(CNN) -- If you think there's a group of nerdish hackers somewhere hunched over their computers launching cyberattacks 24-7 on companies that have refused service to WikiLeaks, you're wrong.
Helping the hacking forum known as "Anonymous" and "Operation Payback" can be as simple as sending an e-mail to one of the many websites it uses -- and letting the hackers take control of your computer.
"You don't have to be at your computer. All you've got to do is send Anonymous an e-mail that says, 'I consent to you using my computer, do whatever you like,' " and the people with Anonymous link to your computer, connect it with others who've consented, and use the collective force (among the machines) to launch these attacks," Gregg Housh, a 34-year-old internet activist based in Boston told CNN.
The Anonymous crew existed long before the WikiLeaks saga. In the past, they've launched attacks on websites of the Church of Scientology, the Motion Picture Association of America and the Recording Industry Association of America. But by comparison, those were relatively anonymous, as it were.
Now, thanks to worldwide media coverage of its name, the WikiLeaks story and some minor improvement to its attack tool, Anonymous has made a name for itself.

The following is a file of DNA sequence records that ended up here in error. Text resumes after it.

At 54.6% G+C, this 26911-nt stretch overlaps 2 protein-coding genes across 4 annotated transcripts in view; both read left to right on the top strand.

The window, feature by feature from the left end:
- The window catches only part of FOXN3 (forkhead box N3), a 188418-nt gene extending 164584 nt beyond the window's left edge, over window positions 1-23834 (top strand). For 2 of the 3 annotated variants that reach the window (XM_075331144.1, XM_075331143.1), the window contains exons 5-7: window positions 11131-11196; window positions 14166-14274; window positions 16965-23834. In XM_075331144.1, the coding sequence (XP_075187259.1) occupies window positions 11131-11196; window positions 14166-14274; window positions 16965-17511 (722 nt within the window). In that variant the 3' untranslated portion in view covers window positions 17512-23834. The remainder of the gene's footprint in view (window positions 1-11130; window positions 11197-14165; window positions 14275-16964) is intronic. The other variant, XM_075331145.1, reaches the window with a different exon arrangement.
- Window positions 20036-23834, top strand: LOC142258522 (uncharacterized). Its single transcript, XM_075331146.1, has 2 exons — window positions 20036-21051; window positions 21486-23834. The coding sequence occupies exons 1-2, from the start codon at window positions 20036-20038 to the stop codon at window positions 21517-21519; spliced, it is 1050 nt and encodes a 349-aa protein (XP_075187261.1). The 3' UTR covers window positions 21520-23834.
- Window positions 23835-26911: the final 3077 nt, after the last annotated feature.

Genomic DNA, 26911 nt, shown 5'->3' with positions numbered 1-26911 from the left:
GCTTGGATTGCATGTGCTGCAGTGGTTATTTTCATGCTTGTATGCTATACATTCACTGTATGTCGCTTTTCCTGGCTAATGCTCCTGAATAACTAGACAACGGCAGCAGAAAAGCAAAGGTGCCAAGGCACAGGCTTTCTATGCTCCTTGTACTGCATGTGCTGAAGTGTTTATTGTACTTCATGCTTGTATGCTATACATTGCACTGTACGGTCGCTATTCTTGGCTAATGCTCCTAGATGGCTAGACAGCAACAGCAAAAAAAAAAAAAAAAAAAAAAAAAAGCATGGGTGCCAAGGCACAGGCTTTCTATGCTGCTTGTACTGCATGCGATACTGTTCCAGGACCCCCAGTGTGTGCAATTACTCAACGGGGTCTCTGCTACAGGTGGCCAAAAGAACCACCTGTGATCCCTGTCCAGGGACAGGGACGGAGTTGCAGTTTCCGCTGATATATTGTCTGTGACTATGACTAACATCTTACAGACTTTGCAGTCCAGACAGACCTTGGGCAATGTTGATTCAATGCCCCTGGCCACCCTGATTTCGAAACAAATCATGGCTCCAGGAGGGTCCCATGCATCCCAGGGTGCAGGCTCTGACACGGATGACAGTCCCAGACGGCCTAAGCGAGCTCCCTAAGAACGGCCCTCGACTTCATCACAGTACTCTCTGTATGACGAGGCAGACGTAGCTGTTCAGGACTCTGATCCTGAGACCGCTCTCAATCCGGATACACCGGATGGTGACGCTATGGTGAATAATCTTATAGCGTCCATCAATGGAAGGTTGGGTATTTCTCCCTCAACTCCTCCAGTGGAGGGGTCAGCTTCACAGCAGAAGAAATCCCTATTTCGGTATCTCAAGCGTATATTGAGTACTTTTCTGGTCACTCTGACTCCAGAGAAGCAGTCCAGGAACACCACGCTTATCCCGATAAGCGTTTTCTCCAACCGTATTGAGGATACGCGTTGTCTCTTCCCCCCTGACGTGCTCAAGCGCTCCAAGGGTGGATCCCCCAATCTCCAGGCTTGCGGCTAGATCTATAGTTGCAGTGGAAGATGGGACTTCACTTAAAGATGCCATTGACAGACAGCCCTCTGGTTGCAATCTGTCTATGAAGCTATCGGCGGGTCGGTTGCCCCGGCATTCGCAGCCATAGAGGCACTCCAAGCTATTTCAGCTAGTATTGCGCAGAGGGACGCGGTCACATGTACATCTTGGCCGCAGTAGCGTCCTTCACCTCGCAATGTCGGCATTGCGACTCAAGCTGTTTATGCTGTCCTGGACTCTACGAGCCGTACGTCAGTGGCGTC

Housh responded to an e-mail sent by CNN to an Anonymous website asking for an interview. Housh, speaking by telephone, said he's only monitoring Anonymous' activity and has not participated in the WikiLeaks-related attacks.
Anonymous has no command structure and no spokesperson, said Housh. But it does have some collective discipline.
"Anonymous is nonexistent. We don't have members," he said. "If you want to go on [in a portal] and say, 'Let's attack this group and the majority of the people who are in that portal at that time agree, then that group will be targeted. If the majority of people present in the portal decide -- at that time -- that your suggested target is a dumb idea, nobody acts."
Network researcher Dr. Jose Nazario confirmed Housh's account of how the site works and how many people and computers are involved in the attacks.
Nazario is a researcher with Arbor Networks, a Chelmsford, Massachusetts, firm that tracks malicious activity on computer networks. Arbor Networks works for private sector clients with ISPs large enough to be the victims of attacks such as the ones MasterCard and Visa experienced. The firm also works with law enforcement.
Nazario has been monitoring Anonymous for a corporate client but would not say which one. He said about 1,500 people with computers based in the United States have been consistently chatting on the Anonymous site this week.
Many of those people have downloaded a tool that Anonymous created so that their computers can be linked, Nazario said. The tool is designed to repeatedly request data from servers, in turn overwhelming the servers and temporarily disabling sites.
So how many computers does it take to bring down a major corporation's Web site?